# Thermocouple Cold Junction Compensation Using Analog Temperature Sensors

## Learn how analog circuits can be used to implement cold junction compensation using examples from Analog Devices and Texas Instrument's TMP35 and LM335 temperature sensors, respectively.

Thermocouple look-up tables and mathematical models use a reference junction at 0 °C to specify the thermocouple output voltage. In practice, however, the cold junction is not usually at 0 °C, and signal conditioning electronics are required to correctly interpret the output voltage. This is known as cold junction compensation (CJC) in the context of thermocouples.

In this article, we’ll see how analog circuits can be used to implement cold junction compensation.

### Cold Junction Compensation in an Analog Circuit

The basic idea of analog cold junction compensation is illustrated in Figure 1.

**Figure 1. **Overview diagram of analog cold junction compensation.

**Figure 1.**Overview diagram of analog cold junction compensation.

In Figure 1, we are assuming that the hot junction, cold junction, and the measurement system are respectively at T_{h}, T_{c,} and T_{ADC}. The cold junction temperature (T_{c}) is measured by a temperature sensor (often a semiconductor sensor, sometimes a thermistor) and delivered to the “compensator circuit” to produce the appropriate compensating voltage term V_{comp}. This voltage is added to the thermocouple output V_{therm}; thus, the voltage measured by the ADC is:

$$V_{out}=V_{therm}+V_{comp}$$

From our previous article on cold junction compensation, we know that V_{comp} is equal to the voltage produced by the thermocouple when its hot junction is at T_{c,} and its cold junction is at 0 °C. This voltage can be determined from the thermocouple reference table or mathematical model. Implementing a look-up table or a mathematical equation can be extremely challenging with analog circuits. Therefore, with an analog design, V_{comp} can be only an approximate value of the actual thermocouple output.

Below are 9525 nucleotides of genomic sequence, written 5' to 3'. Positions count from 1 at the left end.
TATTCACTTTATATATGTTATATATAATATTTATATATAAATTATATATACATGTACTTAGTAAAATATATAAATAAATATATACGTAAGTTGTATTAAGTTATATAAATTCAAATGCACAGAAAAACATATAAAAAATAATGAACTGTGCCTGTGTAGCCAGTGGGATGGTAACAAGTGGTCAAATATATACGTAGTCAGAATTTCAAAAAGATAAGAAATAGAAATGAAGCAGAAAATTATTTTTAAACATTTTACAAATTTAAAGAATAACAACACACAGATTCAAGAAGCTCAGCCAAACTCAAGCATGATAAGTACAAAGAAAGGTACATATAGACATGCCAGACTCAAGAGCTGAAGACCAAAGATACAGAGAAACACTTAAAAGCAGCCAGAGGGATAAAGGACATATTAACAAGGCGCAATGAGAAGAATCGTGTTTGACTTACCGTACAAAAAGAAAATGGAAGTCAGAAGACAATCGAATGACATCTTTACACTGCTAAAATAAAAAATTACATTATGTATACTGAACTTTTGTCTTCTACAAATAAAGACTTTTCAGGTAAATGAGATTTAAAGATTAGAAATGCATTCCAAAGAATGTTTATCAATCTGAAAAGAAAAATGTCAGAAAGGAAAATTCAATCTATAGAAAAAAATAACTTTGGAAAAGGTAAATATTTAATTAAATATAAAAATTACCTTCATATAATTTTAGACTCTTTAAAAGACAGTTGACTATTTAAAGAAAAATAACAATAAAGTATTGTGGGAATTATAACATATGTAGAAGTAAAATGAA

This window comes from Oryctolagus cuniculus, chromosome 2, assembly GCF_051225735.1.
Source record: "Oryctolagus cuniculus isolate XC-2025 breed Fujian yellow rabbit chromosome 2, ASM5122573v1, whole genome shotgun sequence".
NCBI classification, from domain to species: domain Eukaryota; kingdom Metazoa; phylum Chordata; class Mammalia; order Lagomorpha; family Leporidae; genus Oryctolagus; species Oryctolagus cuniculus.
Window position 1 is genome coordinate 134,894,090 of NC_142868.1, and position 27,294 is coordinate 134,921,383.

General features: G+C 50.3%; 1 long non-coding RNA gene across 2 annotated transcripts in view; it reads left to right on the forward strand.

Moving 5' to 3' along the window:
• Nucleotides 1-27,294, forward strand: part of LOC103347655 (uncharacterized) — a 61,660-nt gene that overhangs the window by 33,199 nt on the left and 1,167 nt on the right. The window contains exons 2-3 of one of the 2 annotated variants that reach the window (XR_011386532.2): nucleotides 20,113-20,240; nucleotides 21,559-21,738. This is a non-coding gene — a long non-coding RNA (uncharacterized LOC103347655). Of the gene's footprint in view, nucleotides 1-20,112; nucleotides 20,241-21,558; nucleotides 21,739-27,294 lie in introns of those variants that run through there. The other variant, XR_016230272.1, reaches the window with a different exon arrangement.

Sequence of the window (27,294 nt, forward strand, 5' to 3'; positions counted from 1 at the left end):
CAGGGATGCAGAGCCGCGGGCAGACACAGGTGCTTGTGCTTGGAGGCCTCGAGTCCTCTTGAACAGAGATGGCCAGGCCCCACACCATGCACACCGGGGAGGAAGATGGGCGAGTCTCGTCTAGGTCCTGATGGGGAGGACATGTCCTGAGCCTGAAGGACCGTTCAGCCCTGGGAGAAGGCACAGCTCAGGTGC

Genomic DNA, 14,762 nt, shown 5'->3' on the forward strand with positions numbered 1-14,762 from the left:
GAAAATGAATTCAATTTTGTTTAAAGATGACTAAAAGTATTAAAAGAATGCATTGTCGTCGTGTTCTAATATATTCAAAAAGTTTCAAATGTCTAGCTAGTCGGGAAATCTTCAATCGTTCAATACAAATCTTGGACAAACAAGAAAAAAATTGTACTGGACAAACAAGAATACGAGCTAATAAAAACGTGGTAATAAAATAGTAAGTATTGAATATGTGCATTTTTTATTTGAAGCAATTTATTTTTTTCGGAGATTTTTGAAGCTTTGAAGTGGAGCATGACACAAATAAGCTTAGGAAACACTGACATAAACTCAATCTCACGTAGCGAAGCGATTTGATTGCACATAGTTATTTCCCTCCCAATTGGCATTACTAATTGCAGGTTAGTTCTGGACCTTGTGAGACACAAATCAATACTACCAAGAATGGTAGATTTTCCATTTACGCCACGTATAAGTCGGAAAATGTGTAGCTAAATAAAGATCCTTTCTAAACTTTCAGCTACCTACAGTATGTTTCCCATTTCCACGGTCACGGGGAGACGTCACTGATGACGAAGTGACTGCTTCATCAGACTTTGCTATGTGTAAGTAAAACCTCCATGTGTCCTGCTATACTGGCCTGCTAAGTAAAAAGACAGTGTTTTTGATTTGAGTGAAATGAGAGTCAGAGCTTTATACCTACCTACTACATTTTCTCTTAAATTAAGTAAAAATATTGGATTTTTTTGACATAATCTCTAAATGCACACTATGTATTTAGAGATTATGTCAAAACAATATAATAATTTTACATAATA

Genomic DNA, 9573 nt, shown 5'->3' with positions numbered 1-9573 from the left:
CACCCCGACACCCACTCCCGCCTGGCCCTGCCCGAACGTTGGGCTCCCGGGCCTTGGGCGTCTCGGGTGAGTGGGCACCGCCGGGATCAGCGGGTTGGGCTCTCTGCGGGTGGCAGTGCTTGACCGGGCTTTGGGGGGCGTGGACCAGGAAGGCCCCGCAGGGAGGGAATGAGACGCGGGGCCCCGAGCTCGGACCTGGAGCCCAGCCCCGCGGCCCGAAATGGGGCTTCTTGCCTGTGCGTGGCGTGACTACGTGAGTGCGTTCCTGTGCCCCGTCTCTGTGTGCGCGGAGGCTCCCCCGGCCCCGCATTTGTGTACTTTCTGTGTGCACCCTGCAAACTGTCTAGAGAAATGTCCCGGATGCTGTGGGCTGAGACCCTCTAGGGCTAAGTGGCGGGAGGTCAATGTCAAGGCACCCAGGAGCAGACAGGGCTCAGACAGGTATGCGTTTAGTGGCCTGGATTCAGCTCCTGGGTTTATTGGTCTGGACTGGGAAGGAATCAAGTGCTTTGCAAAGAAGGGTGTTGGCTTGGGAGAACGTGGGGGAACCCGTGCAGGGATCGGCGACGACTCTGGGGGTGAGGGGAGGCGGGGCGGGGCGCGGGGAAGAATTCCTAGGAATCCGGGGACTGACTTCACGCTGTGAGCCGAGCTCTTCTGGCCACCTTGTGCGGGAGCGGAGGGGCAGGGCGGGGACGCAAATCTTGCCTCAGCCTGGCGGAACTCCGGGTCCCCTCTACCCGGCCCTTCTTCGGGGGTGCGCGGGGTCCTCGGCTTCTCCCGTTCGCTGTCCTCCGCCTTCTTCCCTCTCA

Analog CJC circuits normally use a linear approximation to produce a compensating voltage close to the actual thermocouple output. This output is possible because the cold junction temperature typically changes in a relatively narrow range around the room temperature, which means that a linear approximation can produce relatively accurate values. In the next couple of sections, we’ll take a look at some example analog CJC diagrams.

### Cold Junction Compensation Example 1—TMP35 Temperature Sensor

An example implementation of analog cold junction compensation is shown in Figure 2.

**Figure 2.** An example implementation of an analog cold junction compensation. Image [recreated] used courtesy of Analog Devices

**Figure 2.**An example implementation of an analog cold junction compensation. Image [recreated] used courtesy of Analog Devices

In this case, the TMP35, a low voltage temperature sensor from Analog Devices, is used to measure the cold junction of a type K thermocouple. The non-inverting input of the op-amp measures the thermocouple output voltage, V_{therm}, plus the voltage produced by the TMP35 divided down by the resistors R1 and R2 (V_{comp}). Translated into mathematical language, the voltage at the non-inverting input, V_{B}, is given by: